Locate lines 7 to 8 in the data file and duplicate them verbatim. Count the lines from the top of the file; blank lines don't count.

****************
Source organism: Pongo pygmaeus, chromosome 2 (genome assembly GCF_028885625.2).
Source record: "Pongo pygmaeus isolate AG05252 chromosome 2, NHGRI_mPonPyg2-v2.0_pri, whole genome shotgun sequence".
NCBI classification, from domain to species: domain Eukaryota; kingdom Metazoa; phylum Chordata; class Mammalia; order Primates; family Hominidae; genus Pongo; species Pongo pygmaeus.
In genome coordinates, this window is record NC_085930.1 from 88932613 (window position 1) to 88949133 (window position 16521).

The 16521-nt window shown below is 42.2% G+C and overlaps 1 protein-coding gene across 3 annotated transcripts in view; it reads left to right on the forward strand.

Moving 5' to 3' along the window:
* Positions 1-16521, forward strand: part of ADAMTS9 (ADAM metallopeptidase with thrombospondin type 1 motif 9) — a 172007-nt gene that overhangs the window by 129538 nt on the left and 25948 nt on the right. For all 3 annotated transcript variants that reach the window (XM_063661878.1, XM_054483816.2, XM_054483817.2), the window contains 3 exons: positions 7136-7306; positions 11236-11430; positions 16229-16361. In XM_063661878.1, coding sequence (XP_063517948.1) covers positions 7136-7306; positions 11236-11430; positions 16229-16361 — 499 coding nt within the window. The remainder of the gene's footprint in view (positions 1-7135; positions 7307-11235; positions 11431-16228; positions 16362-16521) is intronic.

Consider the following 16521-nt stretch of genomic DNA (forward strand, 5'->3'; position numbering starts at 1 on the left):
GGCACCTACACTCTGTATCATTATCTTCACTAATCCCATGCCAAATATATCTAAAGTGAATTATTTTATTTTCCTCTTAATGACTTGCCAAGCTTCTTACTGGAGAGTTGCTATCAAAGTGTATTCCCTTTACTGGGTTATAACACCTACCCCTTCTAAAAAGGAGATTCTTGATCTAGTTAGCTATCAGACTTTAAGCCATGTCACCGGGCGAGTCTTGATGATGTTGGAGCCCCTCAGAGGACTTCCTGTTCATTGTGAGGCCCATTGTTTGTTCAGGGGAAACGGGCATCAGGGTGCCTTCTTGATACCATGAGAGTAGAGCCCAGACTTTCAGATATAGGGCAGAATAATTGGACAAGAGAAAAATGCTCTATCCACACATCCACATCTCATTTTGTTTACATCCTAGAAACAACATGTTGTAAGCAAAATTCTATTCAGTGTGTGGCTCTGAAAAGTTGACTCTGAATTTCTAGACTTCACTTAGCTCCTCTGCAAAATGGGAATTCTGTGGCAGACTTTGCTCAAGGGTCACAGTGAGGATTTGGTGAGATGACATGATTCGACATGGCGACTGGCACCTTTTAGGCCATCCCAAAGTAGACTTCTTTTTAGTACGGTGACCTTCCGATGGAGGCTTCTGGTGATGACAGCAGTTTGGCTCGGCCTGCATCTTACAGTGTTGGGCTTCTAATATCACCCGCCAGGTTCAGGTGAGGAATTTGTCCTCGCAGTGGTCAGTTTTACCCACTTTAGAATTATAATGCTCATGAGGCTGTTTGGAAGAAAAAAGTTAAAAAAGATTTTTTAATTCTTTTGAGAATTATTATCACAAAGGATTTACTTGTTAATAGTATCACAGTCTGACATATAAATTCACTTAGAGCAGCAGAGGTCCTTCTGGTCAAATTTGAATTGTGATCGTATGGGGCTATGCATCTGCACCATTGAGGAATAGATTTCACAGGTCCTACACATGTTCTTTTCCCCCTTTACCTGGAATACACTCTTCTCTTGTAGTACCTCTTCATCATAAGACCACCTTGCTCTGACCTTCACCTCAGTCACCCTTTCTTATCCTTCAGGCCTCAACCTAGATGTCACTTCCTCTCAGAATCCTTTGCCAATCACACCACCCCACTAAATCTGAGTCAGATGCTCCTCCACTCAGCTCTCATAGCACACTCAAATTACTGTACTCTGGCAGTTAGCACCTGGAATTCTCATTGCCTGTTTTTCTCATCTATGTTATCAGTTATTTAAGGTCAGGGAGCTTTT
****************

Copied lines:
* Positions 1-16521, forward strand: part of ADAMTS9 (ADAM metallopeptidase with thrombospondin type 1 motif 9) — a 172007-nt gene that overhangs the window by 129538 nt on the left and 25948 nt on the right. For all 3 annotated transcript variants that reach the window (XM_063661878.1, XM_054483816.2, XM_054483817.2), the window contains 3 exons: positions 7136-7306; positions 11236-11430; positions 16229-16361. In XM_063661878.1, coding sequence (XP_063517948.1) covers positions 7136-7306; positions 11236-11430; positions 16229-16361 — 499 coding nt within the window. The remainder of the gene's footprint in view (positions 1-7135; positions 7307-11235; positions 11431-16228; positions 16362-16521) is intronic.

Consider the following 16521-nt stretch of genomic DNA (forward strand, 5'->3'; position numbering starts at 1 on the left):